Ar nosurge Plus: Ode to an Unborn Star


Review by · July 31, 2015

Before beginning this review in earnest, it’s worth noting that Ar nosurge is the sequel to Ciel nosurge, a Japan-only visual novel released on Vita. While Gust has assured English-speaking players that no knowledge of the first game is necessary to enjoy Ar nosurge, I disagree. Almost every main character returns from Ciel, and the story continues roughly from where it left off. There is a limited in-game encyclopaedia that sheds some insight on the events of the first game, but I’d recommend Googling a story summary online before playing.

Ar nosurge takes place on an almost laughably absurd scale. There’s space travel, destroying and creating planets, summoning beings from different dimensions, and diving inside souls. During the game, you take control of two pairs of characters: Delta and Cass, and Earthes and Ion, and you can swap between them at save points. There’s no traditional JRPG party and you never welcome any more characters to either group. Perhaps Ar nosurge’s most clever mechanic is the inclusion of you, the player, as a main character. Earthes is a robot designed to be used as an avatar for a being from another dimension: you. As a result, the other characters are aware there is someone behind the screen “pressing buttons,” as Ion puts it. There’s other subtle ways the game uses the player too, but I can’t say more without spoiling some of the story.

At approximately 30 to 40 hours to see everything, most of your time with Ar nosurge will be spent reading. There is a basic item synthesis, equipment, and battle system, but all are bare-bones and the game feels more like a visual novel with tacked on RPG elements at times. Battles are a simple affair where each area contains a number of enemy waves and, once all are defeated, there are no more random encounters for that area. You can’t control either Ion or Cass in battle, instead they stand behind their male/robot counterpart and occasionally assist with song magic. Earthes and Delta have a variety of attacks that can be executed a certain number of times each turn by pressing the corresponding button. After building up a high enough level of harmonics by dealing damage and protecting Cass/Ion, they can unleash fully powered song magic to wipe out remaining foes. Sadly, both pairs fight in exactly the same way, so there’s no variety at all when you switch. All overworld locations can only be moved to by selecting them from a menu, and while you can walk around most locations, they’re exceedingly bland to look at and devoid of any interesting content.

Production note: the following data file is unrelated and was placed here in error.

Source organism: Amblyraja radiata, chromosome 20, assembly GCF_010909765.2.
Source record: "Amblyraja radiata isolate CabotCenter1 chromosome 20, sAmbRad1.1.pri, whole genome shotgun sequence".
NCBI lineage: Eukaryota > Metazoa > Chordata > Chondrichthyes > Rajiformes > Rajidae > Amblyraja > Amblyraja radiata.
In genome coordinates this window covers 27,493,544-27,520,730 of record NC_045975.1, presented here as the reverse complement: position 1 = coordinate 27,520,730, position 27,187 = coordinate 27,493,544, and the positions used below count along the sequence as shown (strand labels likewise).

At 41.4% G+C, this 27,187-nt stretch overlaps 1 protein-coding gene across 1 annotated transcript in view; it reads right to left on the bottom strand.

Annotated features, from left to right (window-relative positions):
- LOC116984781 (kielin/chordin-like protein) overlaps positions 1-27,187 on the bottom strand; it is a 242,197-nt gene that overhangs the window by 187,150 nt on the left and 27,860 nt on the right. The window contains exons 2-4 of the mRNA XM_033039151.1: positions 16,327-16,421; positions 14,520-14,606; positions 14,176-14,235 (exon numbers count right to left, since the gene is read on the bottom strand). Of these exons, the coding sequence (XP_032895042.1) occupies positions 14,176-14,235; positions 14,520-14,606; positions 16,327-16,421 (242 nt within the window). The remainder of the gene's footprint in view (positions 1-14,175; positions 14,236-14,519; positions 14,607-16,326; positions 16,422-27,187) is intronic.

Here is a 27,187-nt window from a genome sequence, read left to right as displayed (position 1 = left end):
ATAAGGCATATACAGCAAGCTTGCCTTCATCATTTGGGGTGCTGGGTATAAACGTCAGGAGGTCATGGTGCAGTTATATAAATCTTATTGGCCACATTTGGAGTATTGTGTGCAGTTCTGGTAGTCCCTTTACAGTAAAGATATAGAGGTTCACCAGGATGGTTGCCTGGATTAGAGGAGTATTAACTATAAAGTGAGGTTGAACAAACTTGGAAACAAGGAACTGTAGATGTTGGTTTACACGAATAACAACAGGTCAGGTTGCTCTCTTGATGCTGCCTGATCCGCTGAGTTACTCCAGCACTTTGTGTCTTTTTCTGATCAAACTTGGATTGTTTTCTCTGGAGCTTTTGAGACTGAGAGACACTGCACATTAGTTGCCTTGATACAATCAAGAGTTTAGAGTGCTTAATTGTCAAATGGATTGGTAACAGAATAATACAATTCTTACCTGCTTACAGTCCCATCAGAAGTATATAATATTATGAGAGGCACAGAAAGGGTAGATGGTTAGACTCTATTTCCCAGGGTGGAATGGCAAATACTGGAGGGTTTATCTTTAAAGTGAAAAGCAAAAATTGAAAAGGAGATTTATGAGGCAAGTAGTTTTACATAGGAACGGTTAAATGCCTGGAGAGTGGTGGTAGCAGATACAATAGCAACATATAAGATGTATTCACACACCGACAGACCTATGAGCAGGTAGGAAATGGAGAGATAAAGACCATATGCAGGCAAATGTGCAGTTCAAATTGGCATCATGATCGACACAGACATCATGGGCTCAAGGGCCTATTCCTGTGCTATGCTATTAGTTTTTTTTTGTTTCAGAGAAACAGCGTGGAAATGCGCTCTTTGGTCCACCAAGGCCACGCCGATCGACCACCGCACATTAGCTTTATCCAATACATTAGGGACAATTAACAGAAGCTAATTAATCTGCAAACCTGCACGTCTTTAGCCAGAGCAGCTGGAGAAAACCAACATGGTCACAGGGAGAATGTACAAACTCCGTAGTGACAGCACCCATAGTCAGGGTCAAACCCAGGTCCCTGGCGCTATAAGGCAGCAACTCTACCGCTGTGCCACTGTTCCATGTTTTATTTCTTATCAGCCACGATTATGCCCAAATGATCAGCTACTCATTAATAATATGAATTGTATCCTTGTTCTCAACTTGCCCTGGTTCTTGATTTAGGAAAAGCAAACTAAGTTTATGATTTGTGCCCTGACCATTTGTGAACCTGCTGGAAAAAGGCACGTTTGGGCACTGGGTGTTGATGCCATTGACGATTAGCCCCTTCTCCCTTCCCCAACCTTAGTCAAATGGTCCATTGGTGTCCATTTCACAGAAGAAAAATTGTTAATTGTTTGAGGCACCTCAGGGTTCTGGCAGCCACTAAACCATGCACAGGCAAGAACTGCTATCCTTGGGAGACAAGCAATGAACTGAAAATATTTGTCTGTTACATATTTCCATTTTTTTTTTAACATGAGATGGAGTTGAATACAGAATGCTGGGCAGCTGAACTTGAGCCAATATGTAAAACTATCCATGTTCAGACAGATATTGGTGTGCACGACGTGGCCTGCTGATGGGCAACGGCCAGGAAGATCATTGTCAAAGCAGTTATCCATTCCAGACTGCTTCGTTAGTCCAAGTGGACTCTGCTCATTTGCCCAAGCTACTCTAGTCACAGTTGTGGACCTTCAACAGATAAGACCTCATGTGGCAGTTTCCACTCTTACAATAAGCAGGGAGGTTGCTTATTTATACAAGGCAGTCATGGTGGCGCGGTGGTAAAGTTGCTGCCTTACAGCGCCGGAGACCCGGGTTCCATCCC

Though it may not excel as an RPG, Ar nosurge’s strengths lie in its more traditional visual novel elements. Like in Ar Tonelico, Delta and Earthes can dive inside the minds of other characters, known as their genometrics. Each character has their own bizarre world that reflects their thoughts, fears, and desires. These are text-based adventures where you make dialogue decisions, sometimes by trial and error, and can unlock new song magic to use in battle. Some of the worlds are completely bizarre, such as one where characters transform into mascot creatures to fight, or another where one character forces another to lick their feet, while others are genuinely heartfelt and touching. It’s inside these worlds you’ll more deeply connect with each character, and most are optional expeditions.

Aside from mind-diving, purification ceremonies are the other hotspot for character development. Don’t be fooled though, the fancy ‘purification ceremony’ title really means ‘let’s get almost naked and take a bath together, teehee.’ If you can get past the extreme amount of skin shown during these segments (not by Delta, of course), you can sit down and chat with most of the main female characters of the game about all sorts of things. By talking with Ion and Cass you can also unlock purification points so you can equip them with gems earned in genometrics to enhance their battle power. Chatting with the other girls is new to the Plus version and, while there are no in-game bonuses for doing so, it’s fun to learn more about them. You can now also use the touchscreen to install gems so, if you really want, you can poke the girls in their breasts.